Back then, the quality of Southern schools was, in fact, far lower than that of their Northern counterparts. At both the K-12 and college levels, what was demanded of students and learned by them did not compare favorably with even their mediocre competitors.
But times change. Over the last several decades, the New South has become the engine of national development — which includes its academic institutions. Thus, where the University of Georgia was once a parochial backwater, today it is in the front rank of state universities.
Meanwhile, Kennesaw State University has over the course of 50 years grown from nothing into one of the best regional universities in the land. Starting as a tiny community college nestled in the Georgia pines, it is today a favored destination for even international students.
Yet now, for some unfathomable reason, many Georgia politicians want to turn the clock back. In the name of progress, they are proposing to tear down what has been accomplished and replace it with high-tech ignorance. Intoxicated with promises of a brave new computerized world, they mean to substitute electronic dazzle for genuine knowledge.
Let me explain. Currently on the fast track toward implementation is something called the “e-core.” This is intended to allow lower division students to take their first two years of college strictly online and then transfer to any University System of Georgia school for their junior year.
Standardized online courses are to be taught not by old-line professors but curriculum specialists. Because the materials imparted are to be homogenized, and simplified, all that will be needed to deliver them are the equivalent of teacher’s assistants.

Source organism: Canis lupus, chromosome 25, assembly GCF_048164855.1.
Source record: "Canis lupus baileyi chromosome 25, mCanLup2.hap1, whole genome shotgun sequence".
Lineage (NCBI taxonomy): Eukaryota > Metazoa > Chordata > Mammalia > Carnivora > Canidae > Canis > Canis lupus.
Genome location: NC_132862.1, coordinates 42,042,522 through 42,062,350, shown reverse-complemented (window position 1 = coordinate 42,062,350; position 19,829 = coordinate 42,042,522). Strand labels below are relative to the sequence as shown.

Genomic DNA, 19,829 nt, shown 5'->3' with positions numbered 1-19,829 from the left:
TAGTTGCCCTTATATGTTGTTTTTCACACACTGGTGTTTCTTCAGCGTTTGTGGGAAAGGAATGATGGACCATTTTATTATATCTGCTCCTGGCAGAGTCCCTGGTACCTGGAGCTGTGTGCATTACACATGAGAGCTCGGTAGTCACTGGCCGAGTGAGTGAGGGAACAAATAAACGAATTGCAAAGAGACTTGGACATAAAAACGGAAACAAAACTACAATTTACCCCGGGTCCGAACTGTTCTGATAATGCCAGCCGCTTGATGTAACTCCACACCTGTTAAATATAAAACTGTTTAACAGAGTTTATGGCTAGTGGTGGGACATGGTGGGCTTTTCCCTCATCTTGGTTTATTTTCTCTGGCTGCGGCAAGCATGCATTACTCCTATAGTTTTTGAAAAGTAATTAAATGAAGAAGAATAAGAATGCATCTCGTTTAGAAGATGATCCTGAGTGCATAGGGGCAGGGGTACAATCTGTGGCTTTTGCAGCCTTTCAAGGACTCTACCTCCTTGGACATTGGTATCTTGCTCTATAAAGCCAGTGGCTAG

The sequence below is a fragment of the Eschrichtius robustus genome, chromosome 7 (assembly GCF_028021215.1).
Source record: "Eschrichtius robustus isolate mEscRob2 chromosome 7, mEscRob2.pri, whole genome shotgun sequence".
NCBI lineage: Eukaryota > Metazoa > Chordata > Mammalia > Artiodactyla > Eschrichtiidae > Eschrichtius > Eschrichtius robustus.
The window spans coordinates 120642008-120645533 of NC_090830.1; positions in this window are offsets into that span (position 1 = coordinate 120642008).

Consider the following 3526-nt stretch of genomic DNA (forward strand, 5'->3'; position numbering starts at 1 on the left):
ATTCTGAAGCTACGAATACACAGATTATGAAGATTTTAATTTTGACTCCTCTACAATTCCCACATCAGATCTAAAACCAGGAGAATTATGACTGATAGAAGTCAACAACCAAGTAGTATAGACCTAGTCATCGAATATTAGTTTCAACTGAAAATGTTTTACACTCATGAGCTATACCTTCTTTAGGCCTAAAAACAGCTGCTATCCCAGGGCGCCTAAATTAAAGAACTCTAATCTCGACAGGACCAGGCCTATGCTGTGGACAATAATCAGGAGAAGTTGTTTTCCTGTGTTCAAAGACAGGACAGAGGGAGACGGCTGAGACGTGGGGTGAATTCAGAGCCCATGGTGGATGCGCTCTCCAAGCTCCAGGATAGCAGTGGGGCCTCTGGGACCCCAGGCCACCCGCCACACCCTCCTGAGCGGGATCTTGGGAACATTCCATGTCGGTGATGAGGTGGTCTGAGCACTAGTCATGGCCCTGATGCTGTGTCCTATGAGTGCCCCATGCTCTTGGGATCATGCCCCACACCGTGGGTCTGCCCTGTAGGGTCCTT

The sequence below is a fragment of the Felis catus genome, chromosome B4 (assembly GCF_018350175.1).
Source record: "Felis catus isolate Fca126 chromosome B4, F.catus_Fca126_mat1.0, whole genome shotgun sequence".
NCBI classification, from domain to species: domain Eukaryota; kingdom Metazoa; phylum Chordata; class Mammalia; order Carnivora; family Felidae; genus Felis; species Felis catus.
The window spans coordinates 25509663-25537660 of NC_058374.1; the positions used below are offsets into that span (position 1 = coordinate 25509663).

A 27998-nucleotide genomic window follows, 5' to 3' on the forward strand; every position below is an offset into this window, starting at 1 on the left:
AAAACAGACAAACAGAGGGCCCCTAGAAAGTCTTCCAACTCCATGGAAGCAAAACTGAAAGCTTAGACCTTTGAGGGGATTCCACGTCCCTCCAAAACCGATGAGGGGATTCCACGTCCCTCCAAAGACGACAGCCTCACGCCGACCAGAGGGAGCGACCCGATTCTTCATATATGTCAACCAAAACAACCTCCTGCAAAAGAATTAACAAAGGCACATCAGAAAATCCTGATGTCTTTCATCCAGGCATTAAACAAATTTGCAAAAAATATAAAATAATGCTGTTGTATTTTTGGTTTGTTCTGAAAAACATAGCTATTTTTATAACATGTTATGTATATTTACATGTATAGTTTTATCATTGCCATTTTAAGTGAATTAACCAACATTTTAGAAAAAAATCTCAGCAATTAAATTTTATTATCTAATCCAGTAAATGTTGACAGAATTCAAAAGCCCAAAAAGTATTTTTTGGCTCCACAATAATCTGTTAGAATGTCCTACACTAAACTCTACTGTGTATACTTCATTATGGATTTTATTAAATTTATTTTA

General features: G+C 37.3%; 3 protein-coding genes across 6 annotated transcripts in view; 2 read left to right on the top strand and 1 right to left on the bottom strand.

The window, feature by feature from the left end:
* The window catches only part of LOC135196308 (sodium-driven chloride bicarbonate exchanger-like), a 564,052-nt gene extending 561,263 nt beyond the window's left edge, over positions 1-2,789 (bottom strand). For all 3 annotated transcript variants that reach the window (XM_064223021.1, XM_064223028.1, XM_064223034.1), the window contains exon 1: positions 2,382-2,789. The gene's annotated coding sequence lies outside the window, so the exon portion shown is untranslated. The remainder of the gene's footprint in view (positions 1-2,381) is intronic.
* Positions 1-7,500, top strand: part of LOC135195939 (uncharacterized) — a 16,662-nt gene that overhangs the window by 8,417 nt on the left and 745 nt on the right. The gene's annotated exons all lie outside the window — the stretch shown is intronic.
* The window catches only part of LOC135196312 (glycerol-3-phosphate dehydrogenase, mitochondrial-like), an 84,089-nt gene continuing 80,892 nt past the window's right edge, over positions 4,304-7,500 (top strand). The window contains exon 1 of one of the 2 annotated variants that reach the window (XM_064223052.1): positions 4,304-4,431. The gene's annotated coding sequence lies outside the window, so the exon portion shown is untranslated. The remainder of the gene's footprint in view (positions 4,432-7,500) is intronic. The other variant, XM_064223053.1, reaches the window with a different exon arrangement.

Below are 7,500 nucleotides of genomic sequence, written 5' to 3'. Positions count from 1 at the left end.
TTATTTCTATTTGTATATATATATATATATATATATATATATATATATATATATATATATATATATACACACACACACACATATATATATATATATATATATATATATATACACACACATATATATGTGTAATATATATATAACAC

Why is this problematic? Why are my objections something more than sour grapes coming from a professor attempting to save his job? The answer lies in the nature of online teaching.
One of the things we have learned about this medium is it works best with well-prepared students. Yet this is exactly what many recent high school graduates are not. Likely also intimidated by entering college, they are to be thrown into the deep end of the pool, struggling, in isolation, to cope with unfamiliar demands.
On the other hand, at schools like KSU, younger students are allowed a period of orientation. They are initially introduced to the studying, writing and research skills that will be required of them as they proceed into more arduous scholastic territory. With this foundation under them, they are subsequently prepared to succeed.
But what of the e-core learners who arrive on campus with an inferior preparation? When they fail, and they will fail in large numbers, what will be the response? Will the curriculum be further dumbed down to accommodate their needs? And if it is, will they later be prepared to meet the needs of the modern economy?
The politicians want to save money. They assume they can do this by cutting back on brick and mortar institutions. This, however, is penny wise and pound foolish. It saves a few dollars today only to ensure many more will be lost down the line.
This is why we at KSU are adamant in our rejection of the e-core. Our faculty and administrators are on record as nearly unanimously rejecting this demonic innovation. This may sound self-serving, but we believe in higher education and do not wish to see it sacrificed on the altar of false economies.
So I have a modest suggestion. If the politicians want to return to the bad old days of Southern parochialism, why don’t they just shut down the state’s university system entirely? This will save a lot of money in the short run. Come to think of it, closing down the high schools would save much more.
Melvyn L. Fein Ph.D. is professor of sociology at Kennesaw State University.